Trump downplays virus, disputes bad polls in testy interview with Fox's Wallace

President TrumpDonald John TrumpOklahoma City Thunder players kneel during anthem despite threat from GOP state lawmaker Microsoft moving forward with talks to buy TikTok after conversation with Trump Controversial Trump nominee placed in senior role after nomination hearing canceled MORE in a testy interview with Fox News’s Chris WallaceChristopher (Chris) WallaceSunday shows - Stimulus debate dominates Bass: 'Lesson learned' on 2016 Castro comments Fox's Wallace presses Trump adviser on whether campaign would accept foreign assistance MORE downplayed recent surges in coronavirus cases, defended his stance on Confederate-named bases and sought to attack his fall opponent, presumptive Democratic presidential nominee Joe BidenJoe Biden2020 Democratic Party platform endorses Trump's NASA moon program Don't let Trump distract us from the real threat of his presidency Abrams: Trump 'doing his best to undermine our confidence' in voting system MORE

Trump disputed polls showing him trailing Biden, eviscerating his Democratic opponent as “not competent to be president” and controlled by the “radical” progressive wing of the party.

He also complained about his inability to hold rallies in some areas of the country due to the coronavirus, accusing “Democrat-run states” of not allowing him to do so.


Trump’s appearance on “Fox News Sunday” — his first Sunday morning show interview in more than a year — comes less than four months out from the election, as polls show the president in an uphill race against his competitor. A recent poll found 6 in 10 voters disapprove of Trump’s handling of the novel coronavirus, which has infected more than 3.7 million in the United States and taken more than 140,000 American lives, according to Johns Hopkins University.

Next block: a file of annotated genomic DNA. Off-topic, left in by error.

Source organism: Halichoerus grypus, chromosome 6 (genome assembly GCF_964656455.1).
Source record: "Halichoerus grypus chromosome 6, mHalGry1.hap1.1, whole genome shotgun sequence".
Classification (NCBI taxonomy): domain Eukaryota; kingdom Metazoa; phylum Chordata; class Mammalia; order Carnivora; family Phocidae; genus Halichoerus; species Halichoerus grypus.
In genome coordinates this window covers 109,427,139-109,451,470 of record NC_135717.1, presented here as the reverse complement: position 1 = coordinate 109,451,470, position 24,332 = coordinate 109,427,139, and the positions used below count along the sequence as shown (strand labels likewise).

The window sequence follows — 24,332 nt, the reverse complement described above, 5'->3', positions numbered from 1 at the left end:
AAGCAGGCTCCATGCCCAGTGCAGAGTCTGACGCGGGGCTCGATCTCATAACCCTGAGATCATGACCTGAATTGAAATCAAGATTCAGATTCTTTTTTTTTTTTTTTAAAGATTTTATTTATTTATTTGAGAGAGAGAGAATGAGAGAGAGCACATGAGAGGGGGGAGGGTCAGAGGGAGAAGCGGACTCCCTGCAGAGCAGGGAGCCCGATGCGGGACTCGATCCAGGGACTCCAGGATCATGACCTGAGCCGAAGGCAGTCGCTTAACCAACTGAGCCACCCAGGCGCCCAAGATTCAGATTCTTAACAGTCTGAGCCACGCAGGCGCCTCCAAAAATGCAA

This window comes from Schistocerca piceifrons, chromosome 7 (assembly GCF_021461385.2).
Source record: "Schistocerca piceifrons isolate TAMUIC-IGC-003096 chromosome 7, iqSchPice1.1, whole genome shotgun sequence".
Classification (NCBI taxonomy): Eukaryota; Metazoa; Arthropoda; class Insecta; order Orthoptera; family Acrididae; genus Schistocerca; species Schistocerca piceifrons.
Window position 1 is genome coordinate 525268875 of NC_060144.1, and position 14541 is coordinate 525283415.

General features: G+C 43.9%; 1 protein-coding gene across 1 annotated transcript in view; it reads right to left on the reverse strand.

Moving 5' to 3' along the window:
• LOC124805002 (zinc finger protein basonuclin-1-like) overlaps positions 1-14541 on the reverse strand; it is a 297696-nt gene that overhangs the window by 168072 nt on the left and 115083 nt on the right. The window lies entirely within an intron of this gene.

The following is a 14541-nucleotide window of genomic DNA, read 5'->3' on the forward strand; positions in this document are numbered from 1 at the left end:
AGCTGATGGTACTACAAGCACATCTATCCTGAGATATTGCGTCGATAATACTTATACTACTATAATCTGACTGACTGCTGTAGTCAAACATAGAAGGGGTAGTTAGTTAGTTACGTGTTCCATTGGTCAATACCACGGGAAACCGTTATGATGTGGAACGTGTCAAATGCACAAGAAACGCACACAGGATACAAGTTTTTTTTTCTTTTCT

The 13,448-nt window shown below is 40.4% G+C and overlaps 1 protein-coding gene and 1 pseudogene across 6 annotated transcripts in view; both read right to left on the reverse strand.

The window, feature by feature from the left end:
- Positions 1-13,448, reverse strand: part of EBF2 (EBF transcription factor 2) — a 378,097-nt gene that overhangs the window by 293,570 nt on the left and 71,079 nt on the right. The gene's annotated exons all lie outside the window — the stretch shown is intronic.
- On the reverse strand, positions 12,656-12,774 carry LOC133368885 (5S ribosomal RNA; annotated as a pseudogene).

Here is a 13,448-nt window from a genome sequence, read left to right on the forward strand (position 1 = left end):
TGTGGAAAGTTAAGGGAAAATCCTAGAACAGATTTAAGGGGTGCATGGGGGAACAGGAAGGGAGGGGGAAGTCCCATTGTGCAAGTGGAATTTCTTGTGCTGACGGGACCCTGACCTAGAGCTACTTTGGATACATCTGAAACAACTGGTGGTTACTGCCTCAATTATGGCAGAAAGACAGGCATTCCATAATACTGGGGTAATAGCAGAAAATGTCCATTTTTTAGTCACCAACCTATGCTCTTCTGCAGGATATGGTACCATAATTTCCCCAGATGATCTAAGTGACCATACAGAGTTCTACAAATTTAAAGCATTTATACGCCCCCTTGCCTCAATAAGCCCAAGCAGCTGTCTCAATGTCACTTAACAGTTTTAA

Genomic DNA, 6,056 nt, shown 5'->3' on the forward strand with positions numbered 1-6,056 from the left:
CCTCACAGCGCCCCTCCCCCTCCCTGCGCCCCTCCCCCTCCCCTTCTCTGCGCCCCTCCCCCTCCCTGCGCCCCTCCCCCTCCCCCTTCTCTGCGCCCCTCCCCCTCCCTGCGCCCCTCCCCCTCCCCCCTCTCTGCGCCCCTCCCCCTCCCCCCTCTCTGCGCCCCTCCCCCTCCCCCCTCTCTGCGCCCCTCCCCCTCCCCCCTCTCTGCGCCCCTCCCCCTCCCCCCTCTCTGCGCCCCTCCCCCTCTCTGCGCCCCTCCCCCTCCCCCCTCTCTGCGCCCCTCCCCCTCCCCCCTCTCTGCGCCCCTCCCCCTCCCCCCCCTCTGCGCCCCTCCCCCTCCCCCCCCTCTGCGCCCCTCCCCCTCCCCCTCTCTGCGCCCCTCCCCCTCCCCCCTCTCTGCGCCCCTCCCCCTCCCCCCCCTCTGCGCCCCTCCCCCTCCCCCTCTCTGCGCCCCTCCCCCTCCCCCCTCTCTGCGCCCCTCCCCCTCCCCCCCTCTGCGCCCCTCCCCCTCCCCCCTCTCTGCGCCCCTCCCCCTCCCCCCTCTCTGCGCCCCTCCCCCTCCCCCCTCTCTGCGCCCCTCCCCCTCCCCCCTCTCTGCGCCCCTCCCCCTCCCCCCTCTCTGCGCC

The president described recent spikes in coronavirus cases as “burning embers” or “flames” and insisted exploding cases in Florida would be “under control.” He also attributed the recent rise in cases — the U.S. surpassed a daily record of more than 77,000 new cases on Friday — to an increase in testing, a claim that health experts have widely disputed. 

Trump also described Dr. Anthony FauciAnthony FauciTrump: 'Fake News' not reporting 'big China Virus breakouts all over the World' Trump challenges Fauci over comments on coronavirus surges: 'Wrong!' Experts fear political pressure on COVID-19 vaccine MORE, the top U.S. infectious disease expert, as “a little bit of an alarmist” while denying that the White House is involved in an effort to discredit him.

“We'll put out the flames. And we'll put out in some cases just burning embers. We also have burning embers. We have embers and we do have flames. Florida became more flame like, but it's going to be under control,” Trump told Wallace.

When Wallace pressed Trump on criticism of the lack of a national plan to address the coronavirus, Trump said he takes responsibility for “everything” before criticizing the responses of some of the governors.